Does Your Credit Score Still Measure Up?
By Eva Norlyk Smith, Ph.D.
June 23, 2009
The world of credit is changing fast, and so are the benchmarks for what is considered good credit. In today’s tightening credit environment, people who once had good credit may find that their score no longer measures up, and that applying for a new credit card or loan suddenly is not as easy as it used to be.
Credit scores give credit card companies and prospective lenders a quick snapshot of a person’s financial situation and his or her ability to manage credit responsibly. Credit scores are just little three-digit numbers, but they pack a surprising punch. Your credit score not only affects whether you’ll get approved for a new credit card or mortgage loan, it may also affect your ability to land a new job or rent a place to live.
In today’s tightening credit environment, credit scores have become more important than ever before. At the same time, unfortunately, the benchmarks for what is considered excellent and good credit are changing, and people with a score that used to be considered good may discover that lenders now turn their nose up at their score.
According to mortgage brokers and industry professionals, while people with a FICO score of 700 to 720 in the past qualified for the best mortgage rates, today a FICO score of 740 is considered minimum to get the best terms. For the best deals on rewards credit cards, auto loans and home equity lines of credit, lenders nowadays want to see a FICO score of 750-760. On the lower end, a credit score of around 620 used to be considered subprime, today even a score below 660-680 is considered below average.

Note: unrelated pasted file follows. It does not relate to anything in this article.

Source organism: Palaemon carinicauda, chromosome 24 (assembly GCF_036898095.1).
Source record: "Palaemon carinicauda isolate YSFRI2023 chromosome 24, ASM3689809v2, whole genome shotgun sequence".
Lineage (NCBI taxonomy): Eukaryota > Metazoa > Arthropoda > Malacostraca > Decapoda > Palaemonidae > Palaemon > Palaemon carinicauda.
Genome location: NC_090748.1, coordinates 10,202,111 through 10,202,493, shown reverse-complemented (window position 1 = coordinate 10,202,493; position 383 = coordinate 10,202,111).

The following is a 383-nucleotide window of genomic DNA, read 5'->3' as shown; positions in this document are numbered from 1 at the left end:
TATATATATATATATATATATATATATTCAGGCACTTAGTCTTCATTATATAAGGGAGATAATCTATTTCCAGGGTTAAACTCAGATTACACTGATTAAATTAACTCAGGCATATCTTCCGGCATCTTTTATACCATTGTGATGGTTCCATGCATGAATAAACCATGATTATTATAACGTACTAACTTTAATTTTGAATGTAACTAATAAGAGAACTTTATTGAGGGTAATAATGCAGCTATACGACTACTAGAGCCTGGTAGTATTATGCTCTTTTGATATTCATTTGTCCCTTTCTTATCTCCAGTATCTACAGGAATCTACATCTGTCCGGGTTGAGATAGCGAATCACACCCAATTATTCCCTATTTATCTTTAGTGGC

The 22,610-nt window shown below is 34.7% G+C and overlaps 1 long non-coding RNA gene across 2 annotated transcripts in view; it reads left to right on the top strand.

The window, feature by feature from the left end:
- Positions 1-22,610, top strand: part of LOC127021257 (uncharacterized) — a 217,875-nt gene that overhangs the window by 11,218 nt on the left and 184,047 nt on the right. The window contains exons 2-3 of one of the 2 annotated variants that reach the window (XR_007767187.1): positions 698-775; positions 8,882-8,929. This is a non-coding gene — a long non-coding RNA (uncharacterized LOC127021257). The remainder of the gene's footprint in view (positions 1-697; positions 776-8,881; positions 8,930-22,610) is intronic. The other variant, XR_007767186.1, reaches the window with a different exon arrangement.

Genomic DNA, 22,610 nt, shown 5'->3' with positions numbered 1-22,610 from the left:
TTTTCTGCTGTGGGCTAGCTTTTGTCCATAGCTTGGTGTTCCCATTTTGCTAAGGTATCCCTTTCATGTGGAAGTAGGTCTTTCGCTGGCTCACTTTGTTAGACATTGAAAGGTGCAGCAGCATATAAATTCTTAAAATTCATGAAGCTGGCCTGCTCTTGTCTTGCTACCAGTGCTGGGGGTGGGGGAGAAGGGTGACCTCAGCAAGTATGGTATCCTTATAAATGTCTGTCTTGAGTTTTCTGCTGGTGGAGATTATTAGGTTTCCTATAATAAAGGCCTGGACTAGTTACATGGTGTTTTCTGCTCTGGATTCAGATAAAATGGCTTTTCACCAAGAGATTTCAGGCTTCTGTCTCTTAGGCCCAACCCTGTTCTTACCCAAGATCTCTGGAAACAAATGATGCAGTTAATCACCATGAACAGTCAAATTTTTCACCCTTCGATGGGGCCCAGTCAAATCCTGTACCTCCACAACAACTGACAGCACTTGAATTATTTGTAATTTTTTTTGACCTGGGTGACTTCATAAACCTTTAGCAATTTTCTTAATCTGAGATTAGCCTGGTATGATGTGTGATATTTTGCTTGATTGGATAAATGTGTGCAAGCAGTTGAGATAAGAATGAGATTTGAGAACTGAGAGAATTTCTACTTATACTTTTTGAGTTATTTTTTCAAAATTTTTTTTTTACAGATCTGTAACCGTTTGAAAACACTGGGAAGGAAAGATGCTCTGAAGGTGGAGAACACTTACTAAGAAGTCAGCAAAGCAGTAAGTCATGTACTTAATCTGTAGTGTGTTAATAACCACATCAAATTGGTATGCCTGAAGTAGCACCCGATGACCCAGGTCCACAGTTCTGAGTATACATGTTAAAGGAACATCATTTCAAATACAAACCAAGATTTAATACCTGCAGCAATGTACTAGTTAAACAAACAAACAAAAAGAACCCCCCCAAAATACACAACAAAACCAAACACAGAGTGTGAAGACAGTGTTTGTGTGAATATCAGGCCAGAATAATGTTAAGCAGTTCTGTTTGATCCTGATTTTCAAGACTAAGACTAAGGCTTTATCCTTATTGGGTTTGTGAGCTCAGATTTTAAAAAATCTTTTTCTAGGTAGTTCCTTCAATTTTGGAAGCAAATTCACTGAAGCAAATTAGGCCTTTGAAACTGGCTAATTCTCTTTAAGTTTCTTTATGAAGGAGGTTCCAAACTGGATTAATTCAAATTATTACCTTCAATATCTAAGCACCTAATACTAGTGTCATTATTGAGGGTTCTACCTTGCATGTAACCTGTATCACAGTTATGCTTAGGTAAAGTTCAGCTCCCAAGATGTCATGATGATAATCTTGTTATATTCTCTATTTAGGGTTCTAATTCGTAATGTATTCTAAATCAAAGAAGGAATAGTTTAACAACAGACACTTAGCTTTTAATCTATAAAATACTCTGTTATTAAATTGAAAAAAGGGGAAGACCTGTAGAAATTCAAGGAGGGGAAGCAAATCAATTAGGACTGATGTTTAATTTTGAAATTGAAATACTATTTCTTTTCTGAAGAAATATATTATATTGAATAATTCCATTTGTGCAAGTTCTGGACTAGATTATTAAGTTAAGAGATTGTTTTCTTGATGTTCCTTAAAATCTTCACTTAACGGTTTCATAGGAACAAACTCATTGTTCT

The tightening credit standards affect people with a high FICO score of about 750 or greater very little. If anything, people with excellent credit might find that they’re more popular with lenders than ever. People with lower credit scores, in contrast, are likely to really feel the bite of the tightening credit environment. They will find it harder to get approved for credit cards or loans, and when they do get approved, they will be charged higher interest rates and be given far less favorable terms.
A low credit score can cost you dearly in the long run. While a 1-2% uptick in interest rate may not seem like much on paper, it translates into both higher monthly payments and far higher interest charges over the life of the loan. For a 30-year mortgage, for example, for each $100,000 borrowed, those with stellar credit will pay $90,253 in interest over the life of the loan, while someone in the subprime credit category will pay $131,727, according to myFico.com (based on interest rates of 4.86% versus 6.67%). The monthly payments would be $528 versus $644, a $116 difference that in turn affects how much house you can afford.
In this environment, it’s important to be more cautious about maintaining a good credit score than ever. Aim to have a credit score of 750 or more. Follow the usual guidelines for keeping your credit score high:
- Pay all bills on time.
- Keep balances on credit cards and other lines of credit at 30 percent of available limits (preferably at 10%)
- Keep applications for credit, including credit cards, to a minimum, except when you’re shopping around for the best terms for a mortgage.
- Have a mixture of different loans and credit cards to demonstrate that you can manage debt effectively.